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There was a cry of grief in the bookish Twitterverse recently when it was announced that literary magazine Tin House will cease publishing print editions next June. That coincides with the 20th anniversary of the publication that's set out to shake up the often stodgy world of literary magazines. And by all accounts, Tin House succeeded, as NPR's Lynn Neary reports.
LYNN NEARY, BYLINE: People don't go into the business of publishing literary magazines for the money. Freelance writer Lincoln Michel should know. He once started one with a group of like-minded friends.
LINCOLN MICHEL: We published it purely out of our own pocket. And, you know, every time we put out an issue, we would throw a party and sell beer to pay for the issue. But we never made any money from it.
NEARY: Even the most prestigious literary magazines, such as The Paris Review or Granta, have a limited circulation. But, says Michel, among the most dedicated readers are some crucial players in publishing - agents and editors looking for new talent. And that makes literary magazines a vital lifeline for writers.
MICHEL: When writers write, we sit alone in a room. And we spend all our time on something that no one else sees - maybe a friend or two. And literary magazines are normally the first way that people get something published and actually have strangers read it.
ROB SPILLMAN: We are a gate keeper. We find the work. And then agents latch onto that voice. So we've made careers that way.
NEARY: Rob Spillman and his wife, Elissa Schappell, are two of the co-founders of Tin House. Schappell says they always knew they wanted to do something different with the magazine.
ELISSA SCHAPPELL: When we first started talking about this, Rob said, if you really want to change publishing, then you have to get inside the machine and blow it up.
NEARY: At the time, Spillman says, literary magazines didn't have a very appealing reputation.
SPILLMAN: They were kind of like castor oil. They were supposed to be good for you. So, like, take your medicine. So they didn't have a lot of art design. They didn't have a lot of humor. So we wanted to interject both of those things.
NEARY: One of the most striking things about Tin House is its beautifully illustrated covers, full of fantastical images and vivid colors. But Schappell says the changes they wanted to make went well beyond the cover. They set out to publish new writers in every issue. And they wanted to find the kind of writers who are often overlooked by publishers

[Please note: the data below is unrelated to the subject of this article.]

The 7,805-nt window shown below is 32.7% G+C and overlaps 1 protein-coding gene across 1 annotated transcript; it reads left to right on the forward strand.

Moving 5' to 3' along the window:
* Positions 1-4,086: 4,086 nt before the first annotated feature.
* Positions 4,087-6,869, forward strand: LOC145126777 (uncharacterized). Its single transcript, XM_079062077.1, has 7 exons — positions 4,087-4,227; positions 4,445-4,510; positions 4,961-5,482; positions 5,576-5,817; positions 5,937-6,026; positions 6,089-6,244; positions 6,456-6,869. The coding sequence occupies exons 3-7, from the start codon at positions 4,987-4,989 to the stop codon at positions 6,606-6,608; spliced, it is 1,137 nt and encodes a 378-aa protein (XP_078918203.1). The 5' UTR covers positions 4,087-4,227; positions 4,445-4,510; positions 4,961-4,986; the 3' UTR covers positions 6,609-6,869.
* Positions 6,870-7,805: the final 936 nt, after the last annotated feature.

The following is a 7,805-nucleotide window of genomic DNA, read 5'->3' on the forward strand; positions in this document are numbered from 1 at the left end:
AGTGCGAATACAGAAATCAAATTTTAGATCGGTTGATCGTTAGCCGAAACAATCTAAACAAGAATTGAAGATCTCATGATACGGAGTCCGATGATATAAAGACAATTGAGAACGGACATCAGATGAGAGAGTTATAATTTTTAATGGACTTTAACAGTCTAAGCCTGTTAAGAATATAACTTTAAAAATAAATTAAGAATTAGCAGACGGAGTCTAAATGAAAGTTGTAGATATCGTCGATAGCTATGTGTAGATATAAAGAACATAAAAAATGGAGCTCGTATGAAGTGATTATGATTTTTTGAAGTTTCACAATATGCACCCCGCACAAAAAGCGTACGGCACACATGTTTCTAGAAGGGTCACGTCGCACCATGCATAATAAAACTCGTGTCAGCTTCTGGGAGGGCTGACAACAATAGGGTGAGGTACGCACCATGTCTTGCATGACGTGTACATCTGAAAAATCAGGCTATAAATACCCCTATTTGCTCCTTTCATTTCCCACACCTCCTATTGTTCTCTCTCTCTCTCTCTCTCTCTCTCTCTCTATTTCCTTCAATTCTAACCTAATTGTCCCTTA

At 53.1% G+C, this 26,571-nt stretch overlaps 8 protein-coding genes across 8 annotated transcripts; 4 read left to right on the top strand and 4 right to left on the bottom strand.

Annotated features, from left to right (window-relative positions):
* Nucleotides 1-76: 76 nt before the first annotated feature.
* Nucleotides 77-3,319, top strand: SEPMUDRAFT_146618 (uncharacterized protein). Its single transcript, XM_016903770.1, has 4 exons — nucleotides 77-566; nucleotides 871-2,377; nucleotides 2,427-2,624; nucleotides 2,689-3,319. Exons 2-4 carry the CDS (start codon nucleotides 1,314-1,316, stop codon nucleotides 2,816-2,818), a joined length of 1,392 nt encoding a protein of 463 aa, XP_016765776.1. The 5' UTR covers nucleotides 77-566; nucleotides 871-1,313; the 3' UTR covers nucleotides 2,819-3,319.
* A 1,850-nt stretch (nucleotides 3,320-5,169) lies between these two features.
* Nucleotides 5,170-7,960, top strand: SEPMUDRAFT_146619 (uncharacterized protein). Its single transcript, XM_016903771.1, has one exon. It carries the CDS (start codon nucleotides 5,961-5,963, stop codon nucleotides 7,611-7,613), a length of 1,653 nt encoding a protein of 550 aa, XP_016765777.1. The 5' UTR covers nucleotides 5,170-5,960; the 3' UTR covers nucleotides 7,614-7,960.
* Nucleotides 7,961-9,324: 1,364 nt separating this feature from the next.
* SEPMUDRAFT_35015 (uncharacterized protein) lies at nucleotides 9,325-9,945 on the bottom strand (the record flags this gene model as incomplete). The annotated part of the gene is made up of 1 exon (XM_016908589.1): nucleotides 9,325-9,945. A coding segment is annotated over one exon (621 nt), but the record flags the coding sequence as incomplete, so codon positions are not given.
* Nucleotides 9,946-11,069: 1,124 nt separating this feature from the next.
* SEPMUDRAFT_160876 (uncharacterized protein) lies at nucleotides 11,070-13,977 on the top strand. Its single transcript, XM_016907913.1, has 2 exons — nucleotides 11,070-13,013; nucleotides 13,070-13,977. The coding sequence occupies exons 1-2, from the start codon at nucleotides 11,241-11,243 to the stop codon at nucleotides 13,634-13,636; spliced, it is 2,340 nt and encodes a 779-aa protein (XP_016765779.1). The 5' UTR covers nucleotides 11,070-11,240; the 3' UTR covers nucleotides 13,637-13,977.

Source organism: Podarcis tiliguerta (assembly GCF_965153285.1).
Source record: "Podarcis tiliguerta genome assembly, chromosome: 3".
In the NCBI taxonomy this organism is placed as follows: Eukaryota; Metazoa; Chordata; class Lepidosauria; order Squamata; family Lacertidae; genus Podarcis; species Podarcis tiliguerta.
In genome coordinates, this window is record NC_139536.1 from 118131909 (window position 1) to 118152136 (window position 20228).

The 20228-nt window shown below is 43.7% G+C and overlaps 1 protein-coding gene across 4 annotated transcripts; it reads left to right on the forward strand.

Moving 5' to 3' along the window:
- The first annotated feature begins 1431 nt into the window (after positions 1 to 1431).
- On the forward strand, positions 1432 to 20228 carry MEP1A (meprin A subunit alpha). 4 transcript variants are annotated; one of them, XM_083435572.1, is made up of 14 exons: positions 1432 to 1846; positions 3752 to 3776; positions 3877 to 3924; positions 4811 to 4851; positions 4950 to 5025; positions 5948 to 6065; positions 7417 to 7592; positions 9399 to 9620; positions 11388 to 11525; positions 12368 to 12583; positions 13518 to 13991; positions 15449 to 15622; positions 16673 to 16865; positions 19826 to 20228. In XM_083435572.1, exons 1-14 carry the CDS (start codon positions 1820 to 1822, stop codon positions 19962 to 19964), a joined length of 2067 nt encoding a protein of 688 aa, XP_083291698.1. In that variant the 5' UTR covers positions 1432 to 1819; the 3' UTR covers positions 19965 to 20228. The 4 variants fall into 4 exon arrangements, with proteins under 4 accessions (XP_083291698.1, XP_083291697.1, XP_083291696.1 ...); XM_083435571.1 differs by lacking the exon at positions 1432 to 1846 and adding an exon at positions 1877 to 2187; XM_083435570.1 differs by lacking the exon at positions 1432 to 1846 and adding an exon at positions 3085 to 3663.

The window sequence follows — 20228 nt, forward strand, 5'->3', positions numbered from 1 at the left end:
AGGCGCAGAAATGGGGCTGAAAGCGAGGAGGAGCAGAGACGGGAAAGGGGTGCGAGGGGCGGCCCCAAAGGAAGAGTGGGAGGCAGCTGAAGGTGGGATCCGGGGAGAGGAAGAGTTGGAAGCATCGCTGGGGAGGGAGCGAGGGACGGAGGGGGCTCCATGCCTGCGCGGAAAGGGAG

SCHAPPELL: Because, historically, women and people of color - any other targeted communities - literary publishing hasn't been that welcoming. So we really did have to go out and say we want to offer you a home. We want to publish you
NEARY: And Tin House was also open to writing that blurred the lines between literary fiction and genres like science fiction and fantasy.
KAREN RUSSELL: So my feeling has always been that Tin House magazine is a place where writers are encouraged to let their freak flags fly.
NEARY: Writer Karen Russell, perhaps best known for her novel "Swamplandia!" - Russell says she was rejected several times before finally getting her story published by Tin House. Eventually, she taught in one of their workshops where she also met her husband. Russell says you never knew what you would get when you opened a copy of Tin House. And she felt a kinship with contributors like Kelly Link and Aimee Bender.
RUSSELL: Tin House was so inviting, so beautiful and so playful. You know, there was a different feeling when you picked up an issue. I think that you sort of felt like readers all are welcome here, and these are your people. These are the lovers of language, the super weirdos, the poets and the wizards that you want to be with.
NEARY: Tin House will continue its workshops and book publishing business. And there will be a digital version of the magazine. But for a lot of people, both readers and writers, it just won't be the same. Lynn Neary, NPR News, Washington.
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